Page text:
Speaking at the launch of the DCT Abu Dhabi’s 2017 annual report in March 2018, Ali Hassan Al Shaiba, acting executive director of marketing and communications at DCT Abu Dhabi, stated that Abu Dhabi’s medical tourism value proposition will be based on targeting specific areas of medical treatment that are unavailable elsewhere in the region, citing examples including ophthalmology, cardiology and diabetes. “While we can also offer generic care, our strategy is very much to use specialisation to differentiate the emirate,” he told OBG.
Asma Al Mannaei, director of the health care quality division at the DoH, said in 2017 that the emirate’s overall strategy in the segment would specifically target the Russian, Indian, Chinese and GCC markets. While an emphasis on further specialisation and international expertise is likely to place Abu Dhabi towards the higher end of the medical tourism market, Al Mannaei indicated that packages would be offered at three tiers of price points.
Medical tourists spend considerable amounts both inside and outside treatment facilities. According to research by the DoH, the average medical tourist in the emirate spends $800-$2500 per day and stays for an average of seven to 10 days. DCT Abu Dhabi hopes the rapidly growing appeal of the emirate’s leisure tourism offering will prove a further incentive to prospective medical tourists, with plans in place to encourage visitors to lengthen their stays through the offer of packages for other attractions.
Abu Dhabi’s differentiated approach is necessitated by its position in one of the fastest-growing regions for medical tourism. Countries like Saudi Arabia, Egypt and Lebanon are all looking to attract customers with treatment packages as rising global medical costs drive up demand for alternative destinations for specialist care. According to the “2018 Willis Towers Watson’s Global Medical Trends Pulse Survey Report”, medical inflation is expected to rise from 6.8% in 2017 to 7.2% in 2018.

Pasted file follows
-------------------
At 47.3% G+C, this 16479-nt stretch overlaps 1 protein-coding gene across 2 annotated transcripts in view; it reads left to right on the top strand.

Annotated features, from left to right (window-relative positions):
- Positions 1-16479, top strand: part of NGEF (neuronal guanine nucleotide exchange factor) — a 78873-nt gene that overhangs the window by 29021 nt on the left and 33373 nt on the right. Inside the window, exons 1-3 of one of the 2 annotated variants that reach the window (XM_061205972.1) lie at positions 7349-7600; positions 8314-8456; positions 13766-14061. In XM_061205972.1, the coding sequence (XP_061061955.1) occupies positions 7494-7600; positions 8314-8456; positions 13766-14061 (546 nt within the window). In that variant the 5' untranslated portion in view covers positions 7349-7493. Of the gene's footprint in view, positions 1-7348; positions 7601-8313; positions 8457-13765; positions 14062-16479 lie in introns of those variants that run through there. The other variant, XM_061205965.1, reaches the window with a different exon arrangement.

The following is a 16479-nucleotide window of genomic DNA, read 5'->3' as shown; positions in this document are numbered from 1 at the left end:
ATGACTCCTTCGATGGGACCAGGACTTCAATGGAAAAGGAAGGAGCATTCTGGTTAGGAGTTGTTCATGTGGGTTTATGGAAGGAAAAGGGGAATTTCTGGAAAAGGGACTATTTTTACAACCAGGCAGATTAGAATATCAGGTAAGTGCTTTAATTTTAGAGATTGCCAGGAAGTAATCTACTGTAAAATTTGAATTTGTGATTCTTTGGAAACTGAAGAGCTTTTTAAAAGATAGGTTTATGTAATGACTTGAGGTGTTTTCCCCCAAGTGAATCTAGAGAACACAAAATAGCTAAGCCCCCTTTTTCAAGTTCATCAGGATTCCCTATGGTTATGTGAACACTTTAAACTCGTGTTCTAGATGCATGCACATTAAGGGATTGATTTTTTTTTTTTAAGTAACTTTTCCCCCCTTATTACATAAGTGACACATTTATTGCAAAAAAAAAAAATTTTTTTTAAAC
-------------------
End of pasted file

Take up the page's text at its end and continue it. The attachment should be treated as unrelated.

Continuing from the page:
The range of available specialist clinics in Abu Dhabi has expanded considerably since 2006, when the government launched its Abu Dhabi Economic Vision 2030 development plan. Seeking to safeguard the economy against external factors by investing in the non-oil sectors of the economy, the long-term strategy outlines a greater role for the private sector in the creation of premium health care assets. The intervening years have seen a trend towards increasing private-sector participation, with major international partnerships and domestic investments expanding the number of hospitals and clinics providing international-standard care in a range of treatment areas. Between 2011 and 2015 the percentage of inpatient cases handled at government facilities fell from 65% to 52%, while the percentage of outpatient cases fell from 40% to 31%. As of August 2017, a total of 10 new privately owned hospitals were under construction in the emirate.